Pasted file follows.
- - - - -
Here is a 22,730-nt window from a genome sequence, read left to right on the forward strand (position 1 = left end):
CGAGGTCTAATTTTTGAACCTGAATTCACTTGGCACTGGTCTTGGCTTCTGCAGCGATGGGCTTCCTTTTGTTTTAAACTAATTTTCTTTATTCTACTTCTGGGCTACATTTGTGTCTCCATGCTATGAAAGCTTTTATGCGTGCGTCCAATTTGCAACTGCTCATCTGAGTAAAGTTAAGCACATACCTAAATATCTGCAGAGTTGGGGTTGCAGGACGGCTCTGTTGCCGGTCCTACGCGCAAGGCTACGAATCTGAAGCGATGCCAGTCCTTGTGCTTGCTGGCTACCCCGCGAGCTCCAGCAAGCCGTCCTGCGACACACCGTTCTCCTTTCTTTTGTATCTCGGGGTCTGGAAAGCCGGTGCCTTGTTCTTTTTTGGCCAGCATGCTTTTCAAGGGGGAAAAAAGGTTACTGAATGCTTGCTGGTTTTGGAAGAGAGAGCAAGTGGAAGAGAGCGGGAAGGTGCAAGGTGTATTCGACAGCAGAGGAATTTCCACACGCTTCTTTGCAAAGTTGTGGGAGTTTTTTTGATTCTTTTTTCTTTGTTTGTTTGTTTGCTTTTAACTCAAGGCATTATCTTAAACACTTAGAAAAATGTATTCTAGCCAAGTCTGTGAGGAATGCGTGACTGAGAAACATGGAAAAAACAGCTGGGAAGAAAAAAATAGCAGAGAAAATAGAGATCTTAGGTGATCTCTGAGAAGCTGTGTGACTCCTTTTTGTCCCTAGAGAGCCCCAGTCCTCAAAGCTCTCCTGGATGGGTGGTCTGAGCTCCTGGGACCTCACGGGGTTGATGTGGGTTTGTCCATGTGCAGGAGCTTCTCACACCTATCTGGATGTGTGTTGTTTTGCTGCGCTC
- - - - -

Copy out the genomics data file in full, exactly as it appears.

Here is a 22,730-nt window from a genome sequence, read left to right on the forward strand (position 1 = left end):
CGAGGTCTAATTTTTGAACCTGAATTCACTTGGCACTGGTCTTGGCTTCTGCAGCGATGGGCTTCCTTTTGTTTTAAACTAATTTTCTTTATTCTACTTCTGGGCTACATTTGTGTCTCCATGCTATGAAAGCTTTTATGCGTGCGTCCAATTTGCAACTGCTCATCTGAGTAAAGTTAAGCACATACCTAAATATCTGCAGAGTTGGGGTTGCAGGACGGCTCTGTTGCCGGTCCTACGCGCAAGGCTACGAATCTGAAGCGATGCCAGTCCTTGTGCTTGCTGGCTACCCCGCGAGCTCCAGCAAGCCGTCCTGCGACACACCGTTCTCCTTTCTTTTGTATCTCGGGGTCTGGAAAGCCGGTGCCTTGTTCTTTTTTGGCCAGCATGCTTTTCAAGGGGGAAAAAAGGTTACTGAATGCTTGCTGGTTTTGGAAGAGAGAGCAAGTGGAAGAGAGCGGGAAGGTGCAAGGTGTATTCGACAGCAGAGGAATTTCCACACGCTTCTTTGCAAAGTTGTGGGAGTTTTTTTGATTCTTTTTTCTTTGTTTGTTTGTTTGCTTTTAACTCAAGGCATTATCTTAAACACTTAGAAAAATGTATTCTAGCCAAGTCTGTGAGGAATGCGTGACTGAGAAACATGGAAAAAACAGCTGGGAAGAAAAAAATAGCAGAGAAAATAGAGATCTTAGGTGATCTCTGAGAAGCTGTGTGACTCCTTTTTGTCCCTAGAGAGCCCCAGTCCTCAAAGCTCTCCTGGATGGGTGGTCTGAGCTCCTGGGACCTCACGGGGTTGATGTGGGTTTGTCCATGTGCAGGAGCTTCTCACACCTATCTGGATGTGTGTTGTTTTGCTGCGCTC